In the present invention, it is essential for the polyester resin to have free carboxyl groups, an acid value ranging from 10 to 100 and a number-average molecular weight (Mn) ranging from 1,000 to 5,000 and if polyester resins other than those defined above are used, the desired effects of the present invention cannot be attained More specifically, if the number average molecular weight thereof is less than 1,000, a satisfactory reinforcing effect of the polyester resin cannot be achieved and the resistance to blocking, resistance to offset of the resulting toners and the strength of the resin are all lowered, while if it is more than 5,000, the fixing ability of the toner is lowered and the linkage thereof with the resin derived from the foregoing vinyl compound mixture becomes difficult and further an increase in viscosity and gelation are possibly caused during polymerization. Therefore, the number-average molecular weight (Mn) of the polyester resin suitably ranges from 1,000 to 5,000. Further, if the acid value of the polyester resin is less than 10, the formation of the bond with the resin derived from the foregoing vinyl compound mixture likewise becomes difficult and the resulting toner has insufficient rise of electrification and pulverizing properties, while if it is more than 100, the strength of the resin is impaired. Thus, the acid value of the polyester resin suitably ranges from 10 to 100 and preferably 15 to 80.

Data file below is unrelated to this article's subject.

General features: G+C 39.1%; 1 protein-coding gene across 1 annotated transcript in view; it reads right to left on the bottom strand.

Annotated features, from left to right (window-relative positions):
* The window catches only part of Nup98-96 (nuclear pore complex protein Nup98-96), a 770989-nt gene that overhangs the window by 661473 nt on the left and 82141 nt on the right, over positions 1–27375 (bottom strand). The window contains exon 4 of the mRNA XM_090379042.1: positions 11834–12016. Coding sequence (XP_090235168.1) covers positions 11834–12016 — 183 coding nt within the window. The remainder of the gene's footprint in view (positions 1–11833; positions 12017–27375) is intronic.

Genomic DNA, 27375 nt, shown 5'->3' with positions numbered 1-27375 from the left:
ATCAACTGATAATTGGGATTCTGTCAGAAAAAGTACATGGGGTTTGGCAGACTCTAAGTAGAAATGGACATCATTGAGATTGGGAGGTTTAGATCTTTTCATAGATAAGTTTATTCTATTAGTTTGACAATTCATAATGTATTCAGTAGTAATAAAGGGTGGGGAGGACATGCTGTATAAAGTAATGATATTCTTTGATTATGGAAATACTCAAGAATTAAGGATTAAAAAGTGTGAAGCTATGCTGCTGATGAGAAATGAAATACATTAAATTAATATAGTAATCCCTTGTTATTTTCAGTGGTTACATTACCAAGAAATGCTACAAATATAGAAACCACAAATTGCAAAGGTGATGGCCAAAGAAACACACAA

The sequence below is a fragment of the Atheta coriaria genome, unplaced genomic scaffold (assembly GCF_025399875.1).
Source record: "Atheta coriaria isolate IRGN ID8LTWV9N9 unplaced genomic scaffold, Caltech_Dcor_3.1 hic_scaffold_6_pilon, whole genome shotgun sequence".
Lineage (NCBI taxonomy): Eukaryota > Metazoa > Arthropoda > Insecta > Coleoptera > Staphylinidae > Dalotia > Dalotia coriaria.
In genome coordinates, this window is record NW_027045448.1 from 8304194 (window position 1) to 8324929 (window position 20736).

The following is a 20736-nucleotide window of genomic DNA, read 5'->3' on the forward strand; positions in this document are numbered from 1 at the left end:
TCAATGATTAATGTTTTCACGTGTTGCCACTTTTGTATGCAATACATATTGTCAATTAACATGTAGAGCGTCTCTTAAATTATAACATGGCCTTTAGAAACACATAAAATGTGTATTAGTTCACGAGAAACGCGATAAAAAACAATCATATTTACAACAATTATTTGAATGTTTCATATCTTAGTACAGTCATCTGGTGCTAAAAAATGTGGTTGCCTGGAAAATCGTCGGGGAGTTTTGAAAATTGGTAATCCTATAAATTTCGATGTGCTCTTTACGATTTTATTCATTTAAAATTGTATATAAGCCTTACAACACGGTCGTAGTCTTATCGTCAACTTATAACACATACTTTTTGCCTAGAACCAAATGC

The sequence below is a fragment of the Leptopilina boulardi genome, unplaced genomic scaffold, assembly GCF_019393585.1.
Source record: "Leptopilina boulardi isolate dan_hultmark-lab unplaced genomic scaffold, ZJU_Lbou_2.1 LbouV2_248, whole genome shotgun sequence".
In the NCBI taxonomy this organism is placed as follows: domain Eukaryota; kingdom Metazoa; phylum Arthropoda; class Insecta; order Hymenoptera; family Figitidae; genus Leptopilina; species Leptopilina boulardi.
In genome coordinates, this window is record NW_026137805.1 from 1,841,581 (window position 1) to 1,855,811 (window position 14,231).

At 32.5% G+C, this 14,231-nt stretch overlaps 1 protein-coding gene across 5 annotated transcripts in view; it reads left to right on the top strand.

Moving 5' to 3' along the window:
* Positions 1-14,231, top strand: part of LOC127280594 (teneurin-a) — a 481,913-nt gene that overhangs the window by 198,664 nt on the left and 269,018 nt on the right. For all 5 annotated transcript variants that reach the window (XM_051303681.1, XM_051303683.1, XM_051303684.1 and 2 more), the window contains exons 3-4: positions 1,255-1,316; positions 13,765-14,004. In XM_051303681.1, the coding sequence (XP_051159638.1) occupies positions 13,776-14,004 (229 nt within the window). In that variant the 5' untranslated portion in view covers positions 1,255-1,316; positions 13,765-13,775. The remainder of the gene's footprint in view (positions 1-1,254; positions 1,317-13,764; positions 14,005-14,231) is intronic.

The amount of the polyester resin used ranges from 10 to 50% by weight on the basis of the weight of the resin obtained by copolymerizing the polyester resin with the mixture of a vinyl compound having a glycidyl group and an another vinyl compound (hereinafter referred to as "hybrid resin"). This is because, if the amount of the polyester resin is less than 10% by weight, sufficient reinforcing effect of the polyester resin cannot be anticipated, a lot of fine particles are formed during pulverization of the resulting toner and the rise of electrification is also slow. On the other hand, if it exceeds 50% by weight, the resulting resin intensively exhibits the disadvantages of the polyester resin and thus the electrification under high humidity is impaired.